It seems odd Apple would go with Sapphire to cover the whole phone as opposed to just parts like the finger print sensor. Sapphire is harder than Gorilla Glass and thereby more scratch resistant, but it is also general thought to be way more expensive to produce and is heavier, less transparent, more breakable from impact, and extolls a higher environmental impact to produce.  

Thus "also general thought to be" may be wrong out there on the cutting edge.... there've already been reports on large improvements on the production front for instance.

post #11 of 51
Quote:
Originally Posted by PScooter63 View Post

They forgot to report the dimensions of the sapphire...

You want to get the screen size, huh?  Gonna have to rely on the other pulled-out-of-an-analyst's-ass to find that one.

post #12 of 51
Quote:
Originally Posted by TBell View Post
 

It seems odd Apple would go with Sapphire to cover the whole phone as opposed to just parts like the finger print sensor. Sapphire is harder than Gorilla Glass and thereby more scratch resistant, but it is also general thought to be way more expensive to produce and is heavier, less transparent, more breakable from impact, and extolls a higher environmental impact to produce.  

One of Apple's previous patents was to allow fingerprint reading on the screen securing access to apps like email and your address-book. I think they will also make the sapphire glass thinner to counter the opacity issue, but sapphire being harder than glass will be more susceptible to cracking.

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post #13 of 51
I wonder if its solid saphire or a laminate
post #14 of 51

Sounds as if Foxconn/Apple may be exiting their corundum conundrum. ;-)

post #15 of 51

OK, so now, 500 000 / a day !

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post #16 of 51
Quote:
Originally Posted by Mulder View Post

I wonder if its solid saphire or a laminate

GT Advanced Technologies has a new tech where they use a beam process to pop off extremely thin (20 microns) sheets of Sapphire, the thinness leads me to expect that ultimately it's  laminated to the rest of the screen layers at any rate.

 

""A particle accelerator bombards these wafers with hydrogen ions, and with exacting control of the voltage of the accelerator, the hydrogen ions accumulate precisely 20 micrometers from the surface of each wafer. A robotic arm then transports the wafers to a furnace where the ions expand into hydrogen gas, which cause the 20-micrometer-thick layer to shear off.""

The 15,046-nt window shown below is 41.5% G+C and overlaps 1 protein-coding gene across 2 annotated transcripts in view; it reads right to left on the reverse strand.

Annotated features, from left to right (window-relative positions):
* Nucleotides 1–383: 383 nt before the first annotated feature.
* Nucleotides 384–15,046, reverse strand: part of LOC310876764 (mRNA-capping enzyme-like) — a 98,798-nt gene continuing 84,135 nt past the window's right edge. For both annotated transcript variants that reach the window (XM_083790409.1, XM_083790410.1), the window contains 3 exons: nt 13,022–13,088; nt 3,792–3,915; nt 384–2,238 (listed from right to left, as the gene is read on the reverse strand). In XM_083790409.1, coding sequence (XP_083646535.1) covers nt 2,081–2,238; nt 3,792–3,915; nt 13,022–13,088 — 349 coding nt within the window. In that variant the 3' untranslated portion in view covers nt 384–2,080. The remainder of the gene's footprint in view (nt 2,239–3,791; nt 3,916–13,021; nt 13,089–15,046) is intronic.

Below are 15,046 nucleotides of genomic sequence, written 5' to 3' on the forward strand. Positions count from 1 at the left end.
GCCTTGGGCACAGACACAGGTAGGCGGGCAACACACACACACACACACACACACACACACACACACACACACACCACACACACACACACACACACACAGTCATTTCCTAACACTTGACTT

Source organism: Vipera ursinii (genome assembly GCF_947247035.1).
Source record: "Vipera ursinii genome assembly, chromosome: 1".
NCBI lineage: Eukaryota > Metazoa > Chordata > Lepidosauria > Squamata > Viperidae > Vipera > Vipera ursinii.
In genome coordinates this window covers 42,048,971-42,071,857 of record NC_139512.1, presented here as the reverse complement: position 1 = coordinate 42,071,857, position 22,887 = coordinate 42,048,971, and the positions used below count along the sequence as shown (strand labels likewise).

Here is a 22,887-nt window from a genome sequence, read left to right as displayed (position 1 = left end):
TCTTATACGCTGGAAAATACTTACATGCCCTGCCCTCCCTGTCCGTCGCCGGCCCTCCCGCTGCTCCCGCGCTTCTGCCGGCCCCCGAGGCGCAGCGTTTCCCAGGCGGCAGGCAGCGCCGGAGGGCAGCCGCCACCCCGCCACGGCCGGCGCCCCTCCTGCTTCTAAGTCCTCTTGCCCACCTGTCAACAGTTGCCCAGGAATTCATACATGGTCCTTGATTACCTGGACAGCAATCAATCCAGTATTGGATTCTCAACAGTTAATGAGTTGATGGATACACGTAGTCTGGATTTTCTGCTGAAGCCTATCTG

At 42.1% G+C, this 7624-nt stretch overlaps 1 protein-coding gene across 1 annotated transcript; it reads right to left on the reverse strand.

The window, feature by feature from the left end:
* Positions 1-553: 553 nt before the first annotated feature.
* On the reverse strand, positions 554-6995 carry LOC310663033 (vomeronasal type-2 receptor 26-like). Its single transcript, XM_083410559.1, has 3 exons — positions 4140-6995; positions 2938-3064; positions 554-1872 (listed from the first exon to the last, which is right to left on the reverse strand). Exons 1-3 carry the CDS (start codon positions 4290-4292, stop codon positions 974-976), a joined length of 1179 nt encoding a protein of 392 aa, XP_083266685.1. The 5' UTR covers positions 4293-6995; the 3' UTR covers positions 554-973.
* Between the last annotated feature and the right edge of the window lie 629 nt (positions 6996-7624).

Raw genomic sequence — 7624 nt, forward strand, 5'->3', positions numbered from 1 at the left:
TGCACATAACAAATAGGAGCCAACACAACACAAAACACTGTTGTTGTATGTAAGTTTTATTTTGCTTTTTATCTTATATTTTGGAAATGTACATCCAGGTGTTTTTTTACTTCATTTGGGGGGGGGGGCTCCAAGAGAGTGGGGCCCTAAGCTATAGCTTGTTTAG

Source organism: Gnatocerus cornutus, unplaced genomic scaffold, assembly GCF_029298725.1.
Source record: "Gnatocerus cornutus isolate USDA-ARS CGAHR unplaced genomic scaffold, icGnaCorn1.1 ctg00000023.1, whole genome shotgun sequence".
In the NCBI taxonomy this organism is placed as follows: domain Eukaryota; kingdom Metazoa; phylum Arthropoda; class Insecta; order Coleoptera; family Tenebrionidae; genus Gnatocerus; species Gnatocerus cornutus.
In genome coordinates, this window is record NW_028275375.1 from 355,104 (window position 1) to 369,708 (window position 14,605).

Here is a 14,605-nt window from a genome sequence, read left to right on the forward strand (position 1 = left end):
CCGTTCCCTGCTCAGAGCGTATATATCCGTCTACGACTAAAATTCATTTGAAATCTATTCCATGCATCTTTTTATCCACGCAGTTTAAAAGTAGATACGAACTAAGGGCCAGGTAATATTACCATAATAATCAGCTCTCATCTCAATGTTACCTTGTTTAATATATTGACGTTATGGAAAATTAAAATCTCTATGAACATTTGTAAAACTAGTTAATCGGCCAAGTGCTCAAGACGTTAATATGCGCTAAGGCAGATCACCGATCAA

http://www.macrumors.com/2013/11/12/apples-new-manufacturing-partner-gt-advanced-uses-particle-accelerator-to-cut-sapphire-glass-production-costs/

post #17 of 51

No more Home button?

 

Well, I guess that would make it easier to have a bigger screen witout making the iPhone bigger :)

post #18 of 51
Quote:
Originally Posted by TBell View Post

It seems odd Apple would go with Sapphire to cover the whole phone as opposed to just parts like the finger print sensor. Sapphire is harder than Gorilla Glass and thereby more scratch resistant, but it is also general thought to be way more expensive to produce and is heavier, less transparent, more breakable from impact, and extolls a higher environmental impact to produce.  

Could be that a new manufacturing process has been invented that we're unaware of.
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post #19 of 51
Why must the investment be instead for iWatch? That's a stupid conclusion.

This complies with what I concluded recently, that Apple didn't invest a minimum of half a billion dollars to cover watch faces. Covering iPhones is a lot more lucrative, and therefore justifies the lavish upfront expenditure. They can also cover the iWatch in due course.
Edited by Ireland - 1/24/14 at 10:40am
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post #20 of 51
Quote:
Originally Posted by leshik View Post

What if the full face is the screen? Didn't they have a patent for under the lcd camera as well? you have the home button on the screen, with touchID and the camera.  The phone keeps the form factor but the screen is physically bigger, by another inch or so. The speaker can sit on top of the device pointing to your ear.